Three things that will help. Wax the skis: they will be easier to turn. Check the bottoms to be sure they are not concave. If they are, have a shop do whateven they have to do so that they are flat. If the boots have a flex adjustment, set it to the softest possible.
post #7 of 27
Which GP boots did you get? Some have a small metal pece in the back that can be adjusted for a bit more flex. The equpment you have is made to be very responsive as said above
"every technical error will be telegraphed to the ski."
basically the ski will do what you do very quickly. As for most people looking to advance I would reccomend taking a lesson or two, if only for an hr, usually this will give you an idea of what you can work on and how to better controll the skis.

Good Luck
post #8 of 27
ajax said " I got this equipment because I didn't want to purchase one set of equipment for my beginning phase and then have to go out and buy another set once I get better."
There's a danger in this approach: that the gap between your skills and your equipment will be too wide for you to get better. I did have skis which made me so uncomforable that I couldn't advance my skiing till I gave them away (and got something more reasonable). YMMV, you'll see for yorself when you hit the snow.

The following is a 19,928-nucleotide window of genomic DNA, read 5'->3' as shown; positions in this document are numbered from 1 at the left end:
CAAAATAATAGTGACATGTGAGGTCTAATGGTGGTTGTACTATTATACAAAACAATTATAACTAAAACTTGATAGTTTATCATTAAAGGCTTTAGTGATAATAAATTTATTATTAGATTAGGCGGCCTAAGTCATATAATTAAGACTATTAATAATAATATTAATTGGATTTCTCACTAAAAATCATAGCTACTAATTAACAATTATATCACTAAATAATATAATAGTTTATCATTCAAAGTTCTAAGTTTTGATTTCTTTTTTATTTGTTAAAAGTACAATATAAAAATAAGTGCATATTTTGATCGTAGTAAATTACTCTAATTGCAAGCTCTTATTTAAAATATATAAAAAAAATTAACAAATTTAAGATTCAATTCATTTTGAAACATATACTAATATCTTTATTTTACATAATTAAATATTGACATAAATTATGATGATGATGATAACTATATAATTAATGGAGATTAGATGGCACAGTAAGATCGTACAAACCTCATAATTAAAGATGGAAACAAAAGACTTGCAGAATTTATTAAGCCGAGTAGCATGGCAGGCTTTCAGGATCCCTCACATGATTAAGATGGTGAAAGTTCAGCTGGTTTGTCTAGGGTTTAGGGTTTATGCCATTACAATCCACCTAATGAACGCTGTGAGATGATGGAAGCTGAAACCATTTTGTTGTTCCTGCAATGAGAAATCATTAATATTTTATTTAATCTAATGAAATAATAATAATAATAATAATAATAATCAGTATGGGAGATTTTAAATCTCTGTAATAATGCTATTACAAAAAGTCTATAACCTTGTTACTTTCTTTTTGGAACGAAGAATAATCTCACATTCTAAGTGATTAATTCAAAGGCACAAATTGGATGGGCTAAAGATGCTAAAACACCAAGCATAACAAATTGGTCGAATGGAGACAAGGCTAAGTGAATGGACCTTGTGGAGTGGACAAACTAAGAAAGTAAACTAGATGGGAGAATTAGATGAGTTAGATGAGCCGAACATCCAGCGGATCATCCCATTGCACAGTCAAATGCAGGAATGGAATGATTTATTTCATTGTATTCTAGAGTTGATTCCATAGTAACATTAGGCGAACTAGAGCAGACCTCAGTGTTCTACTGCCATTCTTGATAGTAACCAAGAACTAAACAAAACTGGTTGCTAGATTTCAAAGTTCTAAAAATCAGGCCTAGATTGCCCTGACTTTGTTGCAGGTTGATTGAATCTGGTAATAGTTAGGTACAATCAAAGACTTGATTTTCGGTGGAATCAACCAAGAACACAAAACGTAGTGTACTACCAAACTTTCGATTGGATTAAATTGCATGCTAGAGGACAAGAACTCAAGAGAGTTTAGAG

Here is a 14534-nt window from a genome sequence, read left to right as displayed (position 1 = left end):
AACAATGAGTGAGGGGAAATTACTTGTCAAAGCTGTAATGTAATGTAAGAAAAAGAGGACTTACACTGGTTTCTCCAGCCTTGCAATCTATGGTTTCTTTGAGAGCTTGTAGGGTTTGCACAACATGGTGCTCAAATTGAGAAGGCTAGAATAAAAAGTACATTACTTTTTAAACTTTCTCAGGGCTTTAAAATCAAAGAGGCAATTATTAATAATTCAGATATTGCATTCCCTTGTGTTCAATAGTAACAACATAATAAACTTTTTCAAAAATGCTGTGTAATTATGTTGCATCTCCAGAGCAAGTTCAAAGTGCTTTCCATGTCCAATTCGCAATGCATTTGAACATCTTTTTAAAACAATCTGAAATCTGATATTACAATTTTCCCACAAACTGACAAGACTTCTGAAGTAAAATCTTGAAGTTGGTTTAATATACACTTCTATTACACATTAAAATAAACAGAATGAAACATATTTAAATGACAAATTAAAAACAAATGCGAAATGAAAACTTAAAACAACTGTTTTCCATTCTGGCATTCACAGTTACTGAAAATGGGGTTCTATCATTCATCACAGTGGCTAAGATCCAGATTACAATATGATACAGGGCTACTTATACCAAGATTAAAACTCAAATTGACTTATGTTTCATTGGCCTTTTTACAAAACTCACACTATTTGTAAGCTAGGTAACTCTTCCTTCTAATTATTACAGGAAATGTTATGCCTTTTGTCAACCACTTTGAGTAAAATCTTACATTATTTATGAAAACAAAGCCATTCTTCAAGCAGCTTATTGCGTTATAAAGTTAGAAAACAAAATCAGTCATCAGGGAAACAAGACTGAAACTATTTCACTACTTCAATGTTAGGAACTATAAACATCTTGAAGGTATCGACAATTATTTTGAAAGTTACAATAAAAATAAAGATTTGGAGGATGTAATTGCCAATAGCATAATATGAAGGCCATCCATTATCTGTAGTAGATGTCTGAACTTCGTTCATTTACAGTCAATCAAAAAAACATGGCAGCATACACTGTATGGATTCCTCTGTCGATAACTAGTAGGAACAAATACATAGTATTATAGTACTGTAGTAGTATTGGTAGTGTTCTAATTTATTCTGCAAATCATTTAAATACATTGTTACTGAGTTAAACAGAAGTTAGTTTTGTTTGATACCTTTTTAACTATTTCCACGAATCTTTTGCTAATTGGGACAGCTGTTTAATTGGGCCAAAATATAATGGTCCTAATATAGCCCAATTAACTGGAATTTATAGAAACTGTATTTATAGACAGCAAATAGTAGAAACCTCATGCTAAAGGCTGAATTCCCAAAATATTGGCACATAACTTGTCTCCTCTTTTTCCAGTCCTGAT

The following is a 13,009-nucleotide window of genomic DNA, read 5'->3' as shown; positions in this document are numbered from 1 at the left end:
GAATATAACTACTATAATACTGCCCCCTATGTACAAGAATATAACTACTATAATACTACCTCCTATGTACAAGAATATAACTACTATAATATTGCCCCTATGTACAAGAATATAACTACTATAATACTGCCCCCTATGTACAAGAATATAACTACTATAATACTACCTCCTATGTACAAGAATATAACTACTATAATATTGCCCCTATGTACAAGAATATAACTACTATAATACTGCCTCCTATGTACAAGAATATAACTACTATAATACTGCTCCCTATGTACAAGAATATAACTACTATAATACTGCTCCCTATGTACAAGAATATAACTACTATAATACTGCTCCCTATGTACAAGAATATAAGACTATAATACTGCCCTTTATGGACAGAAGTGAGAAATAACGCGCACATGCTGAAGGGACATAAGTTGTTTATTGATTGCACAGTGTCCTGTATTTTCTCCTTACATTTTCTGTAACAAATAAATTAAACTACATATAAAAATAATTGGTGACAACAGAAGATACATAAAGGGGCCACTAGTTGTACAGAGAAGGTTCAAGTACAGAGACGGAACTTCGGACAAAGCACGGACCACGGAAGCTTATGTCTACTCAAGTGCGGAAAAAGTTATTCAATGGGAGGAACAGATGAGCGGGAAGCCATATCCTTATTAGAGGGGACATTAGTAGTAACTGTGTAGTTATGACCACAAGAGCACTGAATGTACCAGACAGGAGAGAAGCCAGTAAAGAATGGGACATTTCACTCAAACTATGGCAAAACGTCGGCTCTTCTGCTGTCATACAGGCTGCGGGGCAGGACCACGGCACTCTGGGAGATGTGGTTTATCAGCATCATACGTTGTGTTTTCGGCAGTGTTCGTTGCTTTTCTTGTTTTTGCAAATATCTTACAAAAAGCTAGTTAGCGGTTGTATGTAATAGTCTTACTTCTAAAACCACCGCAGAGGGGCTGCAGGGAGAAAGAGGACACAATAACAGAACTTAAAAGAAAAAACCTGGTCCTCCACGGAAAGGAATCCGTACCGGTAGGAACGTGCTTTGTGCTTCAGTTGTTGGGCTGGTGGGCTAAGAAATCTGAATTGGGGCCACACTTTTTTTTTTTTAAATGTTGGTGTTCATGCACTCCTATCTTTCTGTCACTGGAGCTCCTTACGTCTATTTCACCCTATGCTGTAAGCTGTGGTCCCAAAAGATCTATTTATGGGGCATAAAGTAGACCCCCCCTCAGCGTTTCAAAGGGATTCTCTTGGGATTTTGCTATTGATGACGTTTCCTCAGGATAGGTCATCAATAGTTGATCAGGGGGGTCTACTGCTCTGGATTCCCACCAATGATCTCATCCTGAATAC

Hey, crudmeister, I figure it's a nice way to get a "Supreme member" raiting !

Sergey ( 2pizza@usa.net )
post #9 of 27
What size are the skis?
post #10 of 27
Thread Starter 
Thanks for all the congrats.

TomB - I bought the equipment used so unfortunately I can't return it. However, I can't believe how little I paid for such nice, barely used equipment.

Spyder - My GPs do not have any metal piece in the back. They're a couple of years old (99 I believe) and they may even be racing boots, which explains why they are so damn hard to get on. Again, I paid very little for them and they are in almost new condition.

milesb - the Merlins are 193s. I'm 6'3", ~205lbs, 33 yo, fairly athletic.
post #11 of 27
The equipment should be fine because you are a big burly manly man. However, since you spent so little, treat yourself to a good bootfitting and footbed. And maybe see if the boots can be softened. There are some good bootfitters in the Tahoe area. Or so I've heard. And think about getting some fat skis next year to complete your needs.
post #12 of 27
Nothing to add about the equipment but wanted to add my congrats on your new addition! How's your wife doing?

Be Braver in your body, or your luck will leave you. DH Lawrence